This electro-acoustic piece illustrates certain issues that are part of my compositional research. Primarily this involves the concept of sound-gesture as a means of communication. Recorded sources are transformed by various procedures, developing them above anything one would hear in the natural world. These “supra-natural” sounds can be described as exaggerated sonic sign stimuli, or sound-symbols. They affect an audience through the listener’s own innate knowledge of gestural behavior, eliciting an empathic response.
Based on my description of sounds as symbols, I develop the analogy between music and myth (myth being a language of symbols). In Hidden Courts, myth is used as a structural device. I avoid simplistic programmatic interpretations by deriving the structure from many myths that share the same archetypal pattern, rather than following a particular tale. The concept of an unattainable paradise is the basis of Hidden Courts, an ideal state of which we can only ever have brief glimpses throughout our lives. The climactic point in the piece corresponds to a sudden vision of this eternal beauty. However, to provide a context for this moment, a primarily musical discourse is built up throughout the piece. The title of my piece refers to the Court of Joy in Arthurian legend, an otherworldly realm where only happiness is known.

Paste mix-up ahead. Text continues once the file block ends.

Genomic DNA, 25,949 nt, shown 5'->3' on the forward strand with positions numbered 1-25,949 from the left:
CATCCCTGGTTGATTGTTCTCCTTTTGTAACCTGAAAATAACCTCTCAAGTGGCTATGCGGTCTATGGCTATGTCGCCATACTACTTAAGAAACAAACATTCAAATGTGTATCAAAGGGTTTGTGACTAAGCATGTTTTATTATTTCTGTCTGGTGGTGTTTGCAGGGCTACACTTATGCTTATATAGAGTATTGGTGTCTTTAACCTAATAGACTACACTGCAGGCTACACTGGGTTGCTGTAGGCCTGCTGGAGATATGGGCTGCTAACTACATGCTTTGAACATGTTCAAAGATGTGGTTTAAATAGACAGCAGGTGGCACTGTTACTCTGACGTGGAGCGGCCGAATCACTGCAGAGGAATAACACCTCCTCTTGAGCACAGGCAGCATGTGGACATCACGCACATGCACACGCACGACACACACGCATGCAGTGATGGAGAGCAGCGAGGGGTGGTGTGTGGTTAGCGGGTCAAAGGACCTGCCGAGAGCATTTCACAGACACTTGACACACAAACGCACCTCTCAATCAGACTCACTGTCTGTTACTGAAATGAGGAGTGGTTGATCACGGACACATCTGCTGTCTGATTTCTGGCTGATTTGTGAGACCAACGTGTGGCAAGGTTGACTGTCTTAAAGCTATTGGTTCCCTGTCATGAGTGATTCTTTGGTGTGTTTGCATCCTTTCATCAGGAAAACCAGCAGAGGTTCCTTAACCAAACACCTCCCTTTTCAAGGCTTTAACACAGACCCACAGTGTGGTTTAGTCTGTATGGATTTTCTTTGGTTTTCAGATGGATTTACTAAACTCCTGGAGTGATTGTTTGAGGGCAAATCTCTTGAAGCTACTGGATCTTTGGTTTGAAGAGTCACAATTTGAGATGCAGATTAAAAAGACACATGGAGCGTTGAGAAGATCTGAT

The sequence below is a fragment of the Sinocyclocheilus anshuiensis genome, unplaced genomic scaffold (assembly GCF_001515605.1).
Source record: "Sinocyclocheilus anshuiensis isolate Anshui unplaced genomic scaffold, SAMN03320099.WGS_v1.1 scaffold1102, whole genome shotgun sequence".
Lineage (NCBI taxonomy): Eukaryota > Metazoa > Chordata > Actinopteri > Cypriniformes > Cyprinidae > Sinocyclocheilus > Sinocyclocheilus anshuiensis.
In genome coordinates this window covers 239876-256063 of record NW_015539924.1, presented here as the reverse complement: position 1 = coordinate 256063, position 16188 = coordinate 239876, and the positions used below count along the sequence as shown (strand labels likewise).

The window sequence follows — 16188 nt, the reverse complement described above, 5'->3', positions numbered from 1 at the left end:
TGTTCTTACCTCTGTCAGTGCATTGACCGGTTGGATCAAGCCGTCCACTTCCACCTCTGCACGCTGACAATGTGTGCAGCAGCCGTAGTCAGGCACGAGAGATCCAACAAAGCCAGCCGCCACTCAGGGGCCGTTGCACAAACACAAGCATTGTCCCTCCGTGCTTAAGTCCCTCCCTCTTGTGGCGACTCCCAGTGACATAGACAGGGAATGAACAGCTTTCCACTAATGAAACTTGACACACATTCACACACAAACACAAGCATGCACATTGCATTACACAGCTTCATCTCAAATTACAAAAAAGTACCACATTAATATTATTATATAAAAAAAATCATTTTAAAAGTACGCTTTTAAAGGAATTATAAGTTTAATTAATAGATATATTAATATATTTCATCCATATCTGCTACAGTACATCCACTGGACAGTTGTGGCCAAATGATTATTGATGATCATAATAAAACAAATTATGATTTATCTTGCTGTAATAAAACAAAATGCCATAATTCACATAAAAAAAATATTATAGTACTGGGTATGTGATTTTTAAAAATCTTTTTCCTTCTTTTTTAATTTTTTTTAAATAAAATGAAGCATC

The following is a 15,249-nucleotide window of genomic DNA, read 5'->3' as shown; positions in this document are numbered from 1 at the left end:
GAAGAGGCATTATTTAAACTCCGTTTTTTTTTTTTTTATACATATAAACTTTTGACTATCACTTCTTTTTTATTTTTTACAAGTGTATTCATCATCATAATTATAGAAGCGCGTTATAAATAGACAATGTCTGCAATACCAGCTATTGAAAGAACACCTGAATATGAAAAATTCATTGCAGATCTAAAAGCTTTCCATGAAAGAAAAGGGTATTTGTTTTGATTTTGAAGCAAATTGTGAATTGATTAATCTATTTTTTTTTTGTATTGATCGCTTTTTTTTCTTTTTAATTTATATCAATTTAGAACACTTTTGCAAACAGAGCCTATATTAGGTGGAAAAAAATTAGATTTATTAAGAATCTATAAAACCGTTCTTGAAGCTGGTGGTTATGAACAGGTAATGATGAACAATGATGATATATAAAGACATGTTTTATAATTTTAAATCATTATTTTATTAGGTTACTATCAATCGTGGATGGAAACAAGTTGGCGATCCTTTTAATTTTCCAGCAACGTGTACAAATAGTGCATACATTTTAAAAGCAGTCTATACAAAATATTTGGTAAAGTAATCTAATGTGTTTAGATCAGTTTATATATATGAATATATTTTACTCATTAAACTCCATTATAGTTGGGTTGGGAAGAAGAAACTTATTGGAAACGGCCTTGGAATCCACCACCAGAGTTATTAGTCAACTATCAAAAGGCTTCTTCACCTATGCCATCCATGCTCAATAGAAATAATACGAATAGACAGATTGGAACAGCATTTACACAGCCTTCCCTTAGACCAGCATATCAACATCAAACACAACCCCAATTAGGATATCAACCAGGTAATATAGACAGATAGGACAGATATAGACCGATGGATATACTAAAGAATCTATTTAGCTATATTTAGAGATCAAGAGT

- Paul Fretwell (UK) was born in a small village in Nottinghamshire, England in 1972. His first instrumental compositions were heard while still at school. At the age of sixteen he was awarded a subsidised place at Chetham’s School of Music in Manchester, where he pursued both his instrumental studies and composition. He later attended the University of Birmingham, where he gained a first class honours degree in music, specialising in composition and performance.While in Birmingham he began to work in the electro-acoustic medium, and had many pieces performed on the BEAST multi-speaker diffusion system. In 1995 he received an MA in Electro-acoustic Music (with distinction) from City University, London. He is currently researching a PhD in Electro-acoustic Composition at City University under the tutelage of Denis Smalley. His work has been performed across the UK and Europe, and most recently in Vienna. Future performances are also due in York and Edinburgh.